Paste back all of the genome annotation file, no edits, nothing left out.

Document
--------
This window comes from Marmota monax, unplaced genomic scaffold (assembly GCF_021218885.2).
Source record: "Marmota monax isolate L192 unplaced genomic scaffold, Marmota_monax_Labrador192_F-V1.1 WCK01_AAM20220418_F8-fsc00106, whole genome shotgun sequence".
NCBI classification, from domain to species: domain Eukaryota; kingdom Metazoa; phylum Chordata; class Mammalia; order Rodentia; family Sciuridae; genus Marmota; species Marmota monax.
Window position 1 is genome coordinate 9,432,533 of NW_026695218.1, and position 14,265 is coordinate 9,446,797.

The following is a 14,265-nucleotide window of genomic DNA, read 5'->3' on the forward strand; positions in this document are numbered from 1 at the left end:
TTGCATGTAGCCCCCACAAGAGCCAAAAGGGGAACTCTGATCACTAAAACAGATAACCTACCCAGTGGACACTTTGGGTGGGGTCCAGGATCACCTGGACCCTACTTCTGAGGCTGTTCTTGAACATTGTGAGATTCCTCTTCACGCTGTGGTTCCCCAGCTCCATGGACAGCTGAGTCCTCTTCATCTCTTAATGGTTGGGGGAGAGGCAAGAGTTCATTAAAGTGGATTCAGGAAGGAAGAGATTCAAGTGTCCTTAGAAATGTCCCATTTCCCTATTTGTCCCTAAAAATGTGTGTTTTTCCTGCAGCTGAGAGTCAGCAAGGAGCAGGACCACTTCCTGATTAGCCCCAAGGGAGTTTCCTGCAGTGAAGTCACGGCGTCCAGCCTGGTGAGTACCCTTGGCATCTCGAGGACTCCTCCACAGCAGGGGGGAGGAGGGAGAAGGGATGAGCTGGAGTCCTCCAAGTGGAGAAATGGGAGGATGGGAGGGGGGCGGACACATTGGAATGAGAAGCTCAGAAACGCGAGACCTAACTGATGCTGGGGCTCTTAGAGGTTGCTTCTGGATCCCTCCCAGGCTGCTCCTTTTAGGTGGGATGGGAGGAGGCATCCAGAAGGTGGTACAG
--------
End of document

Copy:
This window comes from Marmota monax, unplaced genomic scaffold (assembly GCF_021218885.2).
Source record: "Marmota monax isolate L192 unplaced genomic scaffold, Marmota_monax_Labrador192_F-V1.1 WCK01_AAM20220418_F8-fsc00106, whole genome shotgun sequence".
NCBI classification, from domain to species: domain Eukaryota; kingdom Metazoa; phylum Chordata; class Mammalia; order Rodentia; family Sciuridae; genus Marmota; species Marmota monax.
Window position 1 is genome coordinate 9,432,533 of NW_026695218.1, and position 14,265 is coordinate 9,446,797.

The following is a 14,265-nucleotide window of genomic DNA, read 5'->3' on the forward strand; positions in this document are numbered from 1 at the left end:
TTGCATGTAGCCCCCACAAGAGCCAAAAGGGGAACTCTGATCACTAAAACAGATAACCTACCCAGTGGACACTTTGGGTGGGGTCCAGGATCACCTGGACCCTACTTCTGAGGCTGTTCTTGAACATTGTGAGATTCCTCTTCACGCTGTGGTTCCCCAGCTCCATGGACAGCTGAGTCCTCTTCATCTCTTAATGGTTGGGGGAGAGGCAAGAGTTCATTAAAGTGGATTCAGGAAGGAAGAGATTCAAGTGTCCTTAGAAATGTCCCATTTCCCTATTTGTCCCTAAAAATGTGTGTTTTTCCTGCAGCTGAGAGTCAGCAAGGAGCAGGACCACTTCCTGATTAGCCCCAAGGGAGTTTCCTGCAGTGAAGTCACGGCGTCCAGCCTGGTGAGTACCCTTGGCATCTCGAGGACTCCTCCACAGCAGGGGGGAGGAGGGAGAAGGGATGAGCTGGAGTCCTCCAAGTGGAGAAATGGGAGGATGGGAGGGGGGCGGACACATTGGAATGAGAAGCTCAGAAACGCGAGACCTAACTGATGCTGGGGCTCTTAGAGGTTGCTTCTGGATCCCTCCCAGGCTGCTCCTTTTAGGTGGGATGGGAGGAGGCATCCAGAAGGTGGTACAG